This series will be a tale of two snipers. Jamie Benn had 41 goals and Vladimir Tarasenko had 40. Tarasenko is superior at 5-on-5 exceeding Benn in goals and points per 60 minutes while generating more shot attempts, but Benn gets more ice time leading to more production. Tarasenko hasn’t been great in his own end this season causing a cut of his minutes. Benn racked up 10 points in six games even without Tyler Seguin by his side. It will be an interesting showdown to watch.

St Louis Blues–

St. Louis pushed past the Blackhawks after three straight seasons of first-round exits, all after the Blues had dominant regular seasons. It will be important that they keep that momentum in Game 1 against the Stars to hold their momentum.

The Blues was league’s deepest, most versatile teams offensively. Vladimir Tarasenko’s goal scoring ability nearly cancels out the threat of Jamie Benn. The line of Jaden Schwartz, Tarasenko, and Jori Lehtera in the first round combined for 17 points in seven games, with Schwartz leading all scorers with seven points (three goals, four assists). Troy Brouwer brought size and experience as a Stanly Cup champion and center ,David Backes, will play an important part in the success of the team as the Blues run continues.

St. Louis has the defensive advantage and Alex Pietrangelo, Kevin Shattenkirk, and Jay Bouwmeester providing the blueline tremendous mobility. Pietrangelo  was tied for second on the Blues with six points (one goal, five assists). Rookie Colton Parayko provides size and a slapshot that no goalie wants to face. St. Louis does a better job suppressing shot attempts than Dallas. The Blues allowed a score-adjusted Corsi For per 60 of 50.5 this season, ninth in the NHL, whereas Dallas sat 16th at 51.8.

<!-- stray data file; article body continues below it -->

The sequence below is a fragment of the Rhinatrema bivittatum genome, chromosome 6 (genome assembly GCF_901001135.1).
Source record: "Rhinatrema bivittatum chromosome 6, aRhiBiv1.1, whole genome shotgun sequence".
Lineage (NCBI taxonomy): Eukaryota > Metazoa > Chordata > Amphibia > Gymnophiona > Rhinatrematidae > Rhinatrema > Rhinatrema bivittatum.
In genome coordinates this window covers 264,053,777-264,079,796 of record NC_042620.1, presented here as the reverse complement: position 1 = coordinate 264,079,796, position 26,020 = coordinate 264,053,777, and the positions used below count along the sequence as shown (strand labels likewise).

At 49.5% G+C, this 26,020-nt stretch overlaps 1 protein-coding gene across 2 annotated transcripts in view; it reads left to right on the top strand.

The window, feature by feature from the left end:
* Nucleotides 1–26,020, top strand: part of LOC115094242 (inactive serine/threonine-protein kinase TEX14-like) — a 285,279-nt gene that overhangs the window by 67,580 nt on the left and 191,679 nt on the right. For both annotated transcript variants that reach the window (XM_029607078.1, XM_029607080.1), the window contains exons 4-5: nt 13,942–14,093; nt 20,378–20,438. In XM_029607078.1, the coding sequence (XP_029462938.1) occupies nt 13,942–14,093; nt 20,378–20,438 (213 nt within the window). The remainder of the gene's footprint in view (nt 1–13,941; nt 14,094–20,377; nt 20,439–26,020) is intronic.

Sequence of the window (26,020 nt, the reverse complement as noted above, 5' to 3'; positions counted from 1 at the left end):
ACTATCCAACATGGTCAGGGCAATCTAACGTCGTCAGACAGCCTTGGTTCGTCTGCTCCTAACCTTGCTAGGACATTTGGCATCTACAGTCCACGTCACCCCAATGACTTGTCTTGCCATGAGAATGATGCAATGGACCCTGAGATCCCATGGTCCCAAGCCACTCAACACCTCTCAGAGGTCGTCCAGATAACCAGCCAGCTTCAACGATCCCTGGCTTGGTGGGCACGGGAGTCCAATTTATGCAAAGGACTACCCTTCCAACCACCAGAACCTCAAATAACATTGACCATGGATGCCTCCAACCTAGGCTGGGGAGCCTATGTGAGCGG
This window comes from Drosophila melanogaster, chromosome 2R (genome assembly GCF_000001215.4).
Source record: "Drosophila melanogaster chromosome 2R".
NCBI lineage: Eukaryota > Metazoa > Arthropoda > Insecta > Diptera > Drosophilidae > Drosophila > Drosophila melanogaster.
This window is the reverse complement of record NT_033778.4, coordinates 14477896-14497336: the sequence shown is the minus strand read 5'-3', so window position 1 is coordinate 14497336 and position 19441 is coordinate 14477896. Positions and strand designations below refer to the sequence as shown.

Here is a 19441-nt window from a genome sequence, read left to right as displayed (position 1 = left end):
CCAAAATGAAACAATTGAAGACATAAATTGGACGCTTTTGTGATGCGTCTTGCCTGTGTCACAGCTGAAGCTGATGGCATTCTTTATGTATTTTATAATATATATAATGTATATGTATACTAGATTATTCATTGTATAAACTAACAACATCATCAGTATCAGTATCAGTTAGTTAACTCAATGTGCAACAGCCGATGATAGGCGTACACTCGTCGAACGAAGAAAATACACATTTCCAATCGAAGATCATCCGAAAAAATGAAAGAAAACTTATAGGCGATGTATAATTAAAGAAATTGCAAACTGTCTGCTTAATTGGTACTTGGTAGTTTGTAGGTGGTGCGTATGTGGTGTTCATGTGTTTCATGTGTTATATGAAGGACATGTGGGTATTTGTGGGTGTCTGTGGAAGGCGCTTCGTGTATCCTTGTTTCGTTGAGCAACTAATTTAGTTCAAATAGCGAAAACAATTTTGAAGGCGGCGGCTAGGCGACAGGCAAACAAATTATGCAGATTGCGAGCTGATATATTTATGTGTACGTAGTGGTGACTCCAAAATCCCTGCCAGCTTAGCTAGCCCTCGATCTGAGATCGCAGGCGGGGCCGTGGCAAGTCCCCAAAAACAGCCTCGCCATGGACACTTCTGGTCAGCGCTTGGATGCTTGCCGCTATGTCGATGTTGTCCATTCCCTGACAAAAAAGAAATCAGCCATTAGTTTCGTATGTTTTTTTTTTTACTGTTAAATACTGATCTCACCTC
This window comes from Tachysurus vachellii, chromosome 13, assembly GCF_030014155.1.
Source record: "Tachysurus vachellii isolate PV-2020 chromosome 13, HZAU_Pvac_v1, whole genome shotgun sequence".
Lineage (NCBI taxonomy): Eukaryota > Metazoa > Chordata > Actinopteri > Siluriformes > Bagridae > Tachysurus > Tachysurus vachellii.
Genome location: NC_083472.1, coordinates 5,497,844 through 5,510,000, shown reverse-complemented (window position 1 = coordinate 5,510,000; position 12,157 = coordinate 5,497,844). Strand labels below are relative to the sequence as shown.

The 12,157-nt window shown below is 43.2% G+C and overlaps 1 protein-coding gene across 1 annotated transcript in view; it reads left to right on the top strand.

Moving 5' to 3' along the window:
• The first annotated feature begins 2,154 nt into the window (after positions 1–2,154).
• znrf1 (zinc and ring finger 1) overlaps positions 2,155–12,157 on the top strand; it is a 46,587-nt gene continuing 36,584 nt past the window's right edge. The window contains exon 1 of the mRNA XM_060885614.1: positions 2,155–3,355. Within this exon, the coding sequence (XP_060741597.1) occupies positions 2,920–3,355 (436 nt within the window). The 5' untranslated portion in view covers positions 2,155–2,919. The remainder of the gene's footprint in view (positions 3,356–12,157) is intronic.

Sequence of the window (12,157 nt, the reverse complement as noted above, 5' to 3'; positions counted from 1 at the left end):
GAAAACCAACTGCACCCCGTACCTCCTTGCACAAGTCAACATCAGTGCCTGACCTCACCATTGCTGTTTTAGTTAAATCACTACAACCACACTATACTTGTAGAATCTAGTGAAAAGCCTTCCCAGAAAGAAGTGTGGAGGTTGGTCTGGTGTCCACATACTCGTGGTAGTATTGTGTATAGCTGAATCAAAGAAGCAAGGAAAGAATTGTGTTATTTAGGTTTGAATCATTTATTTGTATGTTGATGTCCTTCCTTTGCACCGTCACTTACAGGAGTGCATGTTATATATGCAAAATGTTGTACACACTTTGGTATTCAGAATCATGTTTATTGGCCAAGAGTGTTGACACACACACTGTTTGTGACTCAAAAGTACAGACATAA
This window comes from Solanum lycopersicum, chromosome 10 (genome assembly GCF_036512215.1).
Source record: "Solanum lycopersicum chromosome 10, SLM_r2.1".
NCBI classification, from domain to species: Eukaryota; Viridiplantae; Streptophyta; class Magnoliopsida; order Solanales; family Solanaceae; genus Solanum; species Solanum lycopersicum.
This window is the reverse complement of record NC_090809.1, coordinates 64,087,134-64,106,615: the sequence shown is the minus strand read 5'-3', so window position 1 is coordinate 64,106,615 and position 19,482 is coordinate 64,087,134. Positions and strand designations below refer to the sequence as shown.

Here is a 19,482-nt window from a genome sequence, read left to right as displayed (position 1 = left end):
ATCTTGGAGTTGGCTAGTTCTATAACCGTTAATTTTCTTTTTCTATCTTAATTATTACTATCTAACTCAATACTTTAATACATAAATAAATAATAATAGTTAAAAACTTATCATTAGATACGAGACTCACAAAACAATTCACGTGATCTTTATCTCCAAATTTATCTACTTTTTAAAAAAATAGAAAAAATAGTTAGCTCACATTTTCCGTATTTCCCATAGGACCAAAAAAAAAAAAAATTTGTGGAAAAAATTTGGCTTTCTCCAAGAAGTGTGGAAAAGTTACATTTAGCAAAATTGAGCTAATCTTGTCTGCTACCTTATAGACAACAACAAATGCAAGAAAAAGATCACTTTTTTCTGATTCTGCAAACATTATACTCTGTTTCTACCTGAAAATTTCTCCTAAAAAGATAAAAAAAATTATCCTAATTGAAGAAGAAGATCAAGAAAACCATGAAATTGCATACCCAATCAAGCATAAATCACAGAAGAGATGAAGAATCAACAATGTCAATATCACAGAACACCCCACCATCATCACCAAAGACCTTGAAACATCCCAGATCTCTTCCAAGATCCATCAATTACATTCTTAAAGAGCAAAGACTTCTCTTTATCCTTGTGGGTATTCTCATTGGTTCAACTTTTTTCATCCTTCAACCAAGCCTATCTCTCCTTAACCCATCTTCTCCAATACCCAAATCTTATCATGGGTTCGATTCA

The power play went 5-for-18 (27.7 percent) against Chicago, but the penalty kill will have to be better than it was against the Blackhawks, who were 6-for-19 (31.5 percent) on the power play. The Blues have two strong power-play units. Tarasenko, Steen, Shattenkirk, Backes, and Schwartz make up the first; Pietrangelo, Parayko, Stastny, Brouwer, and Fabbri are the second group. Schwartz scored three of the Blues’ five power-play goals; while Tarasenko and Parayko had the others.

Brian Elliott delivered a .929 save percentage in the first round series and, after playing sloppy in Games 5 and 6, he stopped 31 of 33 shots in Game 7, and a high of 44 in Game 3.

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Dallas Stars-

The Stars are phenomenal at scoring goals and generateing chances, but they aren’t the greatest at stopping those against them. Benn is an elite player and will be the greatest asset to Dallas. Veterans Jason Spezza and Patrick Sharp need to pick up the pace and find a way to use their experience to better the team. Second-line center Jason Spezza had nine points (four goals, five assists) and Sharp is at his best in the 3rd period and OT; he had three goals for the Stars in the first round. John Klingberg and Alex Goligoski have contributed by delivering offense from the back end.  In the first round Patrick Eaves contributed five points, Cody Eakin had four points, and Ales Hemsky, and rookie Mattias Janmark each had three.

Vernon Fiddler was gritty and made an impact on the faceoff for his team. Antoine Roussel helped his team by agitating the Wild and contributing a goal in the first round. Colton Sceviour was a playmaker against the Wild and Valeri Nichushkin added size and presence. They used a six-man core of Jason Demers, Alex Goligoski, Stephen Johns, John Klingberg, Johnny Oduya, and Kris Russell. Klingberg added three points in the series, in Games 5 and 6. Goligoski  and Oduya have both won the Stanley Cup: Goligoski with the Pittsburgh Penguins in 2009 and Oduya with the Blackhawks in 2013 and 2015 adding big game experience to the Stars.

The Dallas power play was fourth in the regular season at 22.1 percent, and finished 4-for-19 (21.4 percent). Their penalty kill had a success rate of 82.3 percent during the regular season, and fell to 75.0 percent against Minnesota.